I was hunting a piece of property in Connecticut that I’ve hunted many times over the years. I heard the leaves rustle in the distance, I got out my glasses and I couldn’t believe what I saw. It was him, the one that I’m sure we all have, the ghost, the one that you see once and then he just disappears.
Three years ago I had an encounter with this deer, he was probably 3 ½ or 4 ½ years old at the time. I had a few night time trail cam pictures of him, and I did get lucky one day and I saw him at 150 yards. He was a monster, he wouldn’t come in, and I spent the next three years hunting hard for this beast, never seeing him again on trail cam or in the field until the other day. He was a pretty big deer for this area, so I figured I would’ve heard about it if someone took him, but after that one day three years ago, he seemed to just disappear.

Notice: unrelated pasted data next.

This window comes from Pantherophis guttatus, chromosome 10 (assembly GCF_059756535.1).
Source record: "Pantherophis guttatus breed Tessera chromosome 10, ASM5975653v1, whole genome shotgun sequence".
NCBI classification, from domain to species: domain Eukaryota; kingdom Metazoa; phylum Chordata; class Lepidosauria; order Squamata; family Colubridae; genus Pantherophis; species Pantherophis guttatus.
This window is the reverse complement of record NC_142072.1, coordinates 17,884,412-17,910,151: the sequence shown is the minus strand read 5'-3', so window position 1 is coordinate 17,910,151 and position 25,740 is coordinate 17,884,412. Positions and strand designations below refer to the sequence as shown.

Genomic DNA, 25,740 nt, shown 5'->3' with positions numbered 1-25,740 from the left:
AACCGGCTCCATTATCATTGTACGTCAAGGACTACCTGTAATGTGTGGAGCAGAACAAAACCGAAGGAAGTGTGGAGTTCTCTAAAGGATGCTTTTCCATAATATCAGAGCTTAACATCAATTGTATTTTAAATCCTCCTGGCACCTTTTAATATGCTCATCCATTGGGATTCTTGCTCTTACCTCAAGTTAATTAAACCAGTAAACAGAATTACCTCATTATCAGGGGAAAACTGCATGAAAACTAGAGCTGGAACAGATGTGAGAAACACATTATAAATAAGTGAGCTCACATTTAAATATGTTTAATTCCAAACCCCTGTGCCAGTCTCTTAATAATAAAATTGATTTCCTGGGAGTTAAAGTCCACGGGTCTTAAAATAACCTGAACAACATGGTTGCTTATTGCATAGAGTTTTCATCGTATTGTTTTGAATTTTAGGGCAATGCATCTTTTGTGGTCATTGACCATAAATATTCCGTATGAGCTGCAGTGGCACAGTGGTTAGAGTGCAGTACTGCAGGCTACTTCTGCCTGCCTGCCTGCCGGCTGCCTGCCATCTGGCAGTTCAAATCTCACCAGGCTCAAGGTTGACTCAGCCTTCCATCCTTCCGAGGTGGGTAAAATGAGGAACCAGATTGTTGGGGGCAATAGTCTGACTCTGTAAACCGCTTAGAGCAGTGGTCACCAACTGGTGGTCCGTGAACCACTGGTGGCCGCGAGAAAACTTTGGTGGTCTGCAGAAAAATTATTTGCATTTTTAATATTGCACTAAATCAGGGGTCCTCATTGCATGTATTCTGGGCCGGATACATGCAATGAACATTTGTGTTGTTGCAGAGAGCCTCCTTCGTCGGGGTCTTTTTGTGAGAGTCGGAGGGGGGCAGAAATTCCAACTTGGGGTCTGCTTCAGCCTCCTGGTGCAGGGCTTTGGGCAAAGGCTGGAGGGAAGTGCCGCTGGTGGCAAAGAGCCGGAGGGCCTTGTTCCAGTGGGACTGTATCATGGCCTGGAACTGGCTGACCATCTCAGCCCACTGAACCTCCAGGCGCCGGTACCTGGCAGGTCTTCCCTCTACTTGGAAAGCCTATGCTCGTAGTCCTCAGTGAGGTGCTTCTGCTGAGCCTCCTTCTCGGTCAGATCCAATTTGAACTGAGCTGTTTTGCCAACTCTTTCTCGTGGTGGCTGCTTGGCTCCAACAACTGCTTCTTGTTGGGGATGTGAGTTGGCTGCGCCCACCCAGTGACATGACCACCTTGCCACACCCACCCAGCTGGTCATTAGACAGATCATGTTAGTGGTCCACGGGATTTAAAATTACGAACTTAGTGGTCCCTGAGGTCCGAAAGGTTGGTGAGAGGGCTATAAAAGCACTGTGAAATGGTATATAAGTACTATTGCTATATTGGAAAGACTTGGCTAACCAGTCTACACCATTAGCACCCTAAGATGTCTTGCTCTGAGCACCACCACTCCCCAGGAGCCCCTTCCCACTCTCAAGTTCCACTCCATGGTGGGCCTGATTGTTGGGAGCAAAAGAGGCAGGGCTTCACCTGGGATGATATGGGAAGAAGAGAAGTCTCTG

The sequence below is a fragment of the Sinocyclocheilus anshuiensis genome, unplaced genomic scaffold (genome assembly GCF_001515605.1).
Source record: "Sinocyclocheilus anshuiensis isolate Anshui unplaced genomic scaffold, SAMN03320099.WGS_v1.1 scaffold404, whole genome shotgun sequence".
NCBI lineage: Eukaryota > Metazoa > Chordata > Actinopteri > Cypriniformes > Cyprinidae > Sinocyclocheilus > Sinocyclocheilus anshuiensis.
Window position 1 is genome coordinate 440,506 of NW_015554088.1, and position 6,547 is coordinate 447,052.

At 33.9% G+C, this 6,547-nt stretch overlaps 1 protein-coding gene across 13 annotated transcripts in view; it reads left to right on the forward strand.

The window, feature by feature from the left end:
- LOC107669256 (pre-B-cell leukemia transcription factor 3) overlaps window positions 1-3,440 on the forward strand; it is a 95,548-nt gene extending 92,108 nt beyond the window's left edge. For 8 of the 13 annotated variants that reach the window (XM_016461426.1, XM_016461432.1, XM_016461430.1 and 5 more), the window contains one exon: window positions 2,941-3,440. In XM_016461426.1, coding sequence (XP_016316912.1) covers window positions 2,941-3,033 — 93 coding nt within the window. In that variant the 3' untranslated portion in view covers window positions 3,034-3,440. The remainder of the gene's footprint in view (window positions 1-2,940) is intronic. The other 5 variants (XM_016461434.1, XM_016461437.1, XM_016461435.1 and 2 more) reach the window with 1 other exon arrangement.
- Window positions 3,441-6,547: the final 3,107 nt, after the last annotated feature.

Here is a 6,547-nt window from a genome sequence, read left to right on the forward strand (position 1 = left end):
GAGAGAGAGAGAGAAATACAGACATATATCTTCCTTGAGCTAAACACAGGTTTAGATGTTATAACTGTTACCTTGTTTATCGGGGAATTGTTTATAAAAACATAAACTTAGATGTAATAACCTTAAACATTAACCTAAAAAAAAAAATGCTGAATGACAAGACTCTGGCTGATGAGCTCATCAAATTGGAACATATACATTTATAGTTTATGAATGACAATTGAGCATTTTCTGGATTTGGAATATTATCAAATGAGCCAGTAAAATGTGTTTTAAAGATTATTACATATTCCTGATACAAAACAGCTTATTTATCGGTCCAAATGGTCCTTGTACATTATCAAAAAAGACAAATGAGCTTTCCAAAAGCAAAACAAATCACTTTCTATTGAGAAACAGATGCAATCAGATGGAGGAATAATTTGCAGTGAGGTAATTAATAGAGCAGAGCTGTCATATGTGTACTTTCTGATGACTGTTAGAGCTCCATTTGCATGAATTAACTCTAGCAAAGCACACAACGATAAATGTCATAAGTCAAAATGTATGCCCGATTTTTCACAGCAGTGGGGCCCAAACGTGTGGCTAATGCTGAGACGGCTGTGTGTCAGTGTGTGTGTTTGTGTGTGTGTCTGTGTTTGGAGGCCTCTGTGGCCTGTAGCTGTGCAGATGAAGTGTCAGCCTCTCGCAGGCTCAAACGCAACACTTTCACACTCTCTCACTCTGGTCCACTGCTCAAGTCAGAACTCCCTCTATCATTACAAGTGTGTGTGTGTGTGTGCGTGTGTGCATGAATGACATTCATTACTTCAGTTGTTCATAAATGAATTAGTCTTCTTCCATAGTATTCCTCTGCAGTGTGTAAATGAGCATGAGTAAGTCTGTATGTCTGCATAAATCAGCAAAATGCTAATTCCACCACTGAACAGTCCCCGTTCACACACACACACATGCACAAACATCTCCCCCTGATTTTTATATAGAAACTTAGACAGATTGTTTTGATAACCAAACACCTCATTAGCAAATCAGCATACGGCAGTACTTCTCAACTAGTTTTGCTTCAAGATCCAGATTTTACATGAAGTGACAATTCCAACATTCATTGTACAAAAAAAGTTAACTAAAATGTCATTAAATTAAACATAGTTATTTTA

So when I heard the leaves rustle and saw this buck coming at me, I pulled out my glasses to get a better look, and there he was. I knew it was him in an instant, seeing those unmistakable split brow tines. He is much older now; his rack and body has diminished with age and he wasn’t moving as quickly. He came almost under me and I was hit with that moment, asking myself what I should do? Do I shoot him or not? So many thoughts went through my mind. On one hand I really wish this deer could go off to a pasture somewhere being fed and live out the rest of his days. But we all know that nature is cruel. It is evident to me that he is on the down cycle of his days and his future holds some unfortunate likelihoods; being pushed out of the herd, being challenged by and fighting the younger bucks, being starved out for food and eventually being killed by coyotes. I know this sounds odd based on the decision that I ultimately made but I didn’t think that was an honorable death for this animal.
So, as I release my arrow, believing that he deserves a better death, I am also humbled by him. In his prime and in my prime, he beat me. I’m know I’m not the only one he beat. There will not be one time that I put his venison in my mouth or walk by his mount that I won’t honor him. My prime, his prime, he won.